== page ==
High quality teaching should prioritise language and talk in the classroom and incorporate supportive strategies for promoting language throughout the day. Having a communication supportive classroom is fundamental to this. Communication supportive features should be visible to anyone entering the classroom or setting. Key things would include:

  • Visual support around the classroom
  • Good language models in the classroom
  • Opportunities for talk and talk-based activities
  • An ‘asking friendly’ environment, where children are encouraged to ask questions

This checklist contains more ideas about what a communication supportive classroom should look like.

The Communication Trust also have a checklist that gives more pointers about ways to create a communication supportive environment.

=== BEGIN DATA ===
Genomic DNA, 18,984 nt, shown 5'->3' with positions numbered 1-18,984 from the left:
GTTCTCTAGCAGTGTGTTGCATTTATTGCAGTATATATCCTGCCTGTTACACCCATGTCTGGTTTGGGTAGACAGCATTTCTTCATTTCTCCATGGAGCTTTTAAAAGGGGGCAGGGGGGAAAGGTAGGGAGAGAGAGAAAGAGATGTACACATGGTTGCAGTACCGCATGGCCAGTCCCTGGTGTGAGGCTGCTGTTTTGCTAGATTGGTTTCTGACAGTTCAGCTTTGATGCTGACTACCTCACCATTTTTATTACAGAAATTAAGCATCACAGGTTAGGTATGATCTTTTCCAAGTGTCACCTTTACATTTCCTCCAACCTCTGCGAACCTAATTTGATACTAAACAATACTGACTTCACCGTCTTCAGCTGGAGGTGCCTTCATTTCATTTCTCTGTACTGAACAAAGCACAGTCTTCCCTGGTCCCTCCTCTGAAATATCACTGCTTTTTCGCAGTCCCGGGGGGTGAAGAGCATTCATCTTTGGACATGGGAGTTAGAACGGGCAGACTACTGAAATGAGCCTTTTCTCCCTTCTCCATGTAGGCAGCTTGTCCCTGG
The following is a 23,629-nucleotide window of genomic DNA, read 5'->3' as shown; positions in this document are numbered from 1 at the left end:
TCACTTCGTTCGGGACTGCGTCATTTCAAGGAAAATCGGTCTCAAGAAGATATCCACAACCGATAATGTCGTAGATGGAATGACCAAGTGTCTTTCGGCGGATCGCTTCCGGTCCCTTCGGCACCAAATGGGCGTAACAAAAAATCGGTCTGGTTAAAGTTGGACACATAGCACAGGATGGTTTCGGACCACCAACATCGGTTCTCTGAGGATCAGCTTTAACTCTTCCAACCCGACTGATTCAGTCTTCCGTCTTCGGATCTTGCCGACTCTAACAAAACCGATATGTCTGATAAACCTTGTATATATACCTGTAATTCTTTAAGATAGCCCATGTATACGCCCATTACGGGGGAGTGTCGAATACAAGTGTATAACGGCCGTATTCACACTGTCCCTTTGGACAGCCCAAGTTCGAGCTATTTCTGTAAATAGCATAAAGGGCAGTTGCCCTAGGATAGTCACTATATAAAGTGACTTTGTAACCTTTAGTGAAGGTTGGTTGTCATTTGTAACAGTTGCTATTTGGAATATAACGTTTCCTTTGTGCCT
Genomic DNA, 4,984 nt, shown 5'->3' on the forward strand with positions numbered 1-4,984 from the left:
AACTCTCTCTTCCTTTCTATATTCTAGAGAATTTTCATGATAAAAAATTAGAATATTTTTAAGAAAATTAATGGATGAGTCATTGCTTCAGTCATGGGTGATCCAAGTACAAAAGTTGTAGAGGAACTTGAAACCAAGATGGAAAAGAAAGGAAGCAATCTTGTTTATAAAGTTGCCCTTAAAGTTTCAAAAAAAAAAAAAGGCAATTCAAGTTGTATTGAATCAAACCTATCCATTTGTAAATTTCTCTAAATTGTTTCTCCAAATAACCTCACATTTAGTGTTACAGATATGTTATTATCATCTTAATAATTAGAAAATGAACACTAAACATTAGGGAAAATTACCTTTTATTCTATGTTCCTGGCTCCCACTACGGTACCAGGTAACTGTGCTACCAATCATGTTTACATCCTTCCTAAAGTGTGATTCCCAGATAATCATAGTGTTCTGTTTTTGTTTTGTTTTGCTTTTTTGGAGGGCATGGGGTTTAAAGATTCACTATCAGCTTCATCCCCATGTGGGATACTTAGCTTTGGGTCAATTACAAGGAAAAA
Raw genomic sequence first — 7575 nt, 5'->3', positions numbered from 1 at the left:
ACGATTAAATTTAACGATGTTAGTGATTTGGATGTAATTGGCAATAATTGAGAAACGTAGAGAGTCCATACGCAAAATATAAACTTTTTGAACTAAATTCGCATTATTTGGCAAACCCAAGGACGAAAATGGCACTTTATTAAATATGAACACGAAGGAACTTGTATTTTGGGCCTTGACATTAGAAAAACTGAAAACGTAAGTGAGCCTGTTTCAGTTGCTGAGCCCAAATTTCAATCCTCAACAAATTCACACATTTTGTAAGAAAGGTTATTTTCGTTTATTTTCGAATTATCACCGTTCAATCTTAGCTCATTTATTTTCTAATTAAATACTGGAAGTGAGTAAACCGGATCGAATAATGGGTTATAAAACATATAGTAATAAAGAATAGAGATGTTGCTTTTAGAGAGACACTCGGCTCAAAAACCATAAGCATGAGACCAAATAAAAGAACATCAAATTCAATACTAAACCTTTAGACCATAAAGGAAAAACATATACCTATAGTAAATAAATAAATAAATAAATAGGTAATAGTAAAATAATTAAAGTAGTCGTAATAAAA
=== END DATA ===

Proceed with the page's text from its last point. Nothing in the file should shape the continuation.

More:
School can use the Communication Supporting Classrooms Observation Tool, a self-rating tool for evaluating the language learning environment, language learning opportunities and language learning interactions they offer, to ensure a communication supportive environment.

Want to know more?

The following videos contain useful, real life examples of speech, language and communication support for all pupils:

  • Creating a communication supportive learning environment – this video contains real life examples of ways schools and settings have ensured a communication supportive classroom.
  • The Communication Commitment is an initiative helping to embed communication supportive practice in schools. This video contains some useful examples of ways that schools can ensure they are supporting children’s spoken language across the curriculum.
  • Thinking about how adults use questions in the classroom is an easy way to promote spoken language effectively. This short video contains good practice examples.
  • Scaffolding children’s language is one strategy to help them develop their spoken language. This video contains good practice examples of ways this can be done in the classroom.
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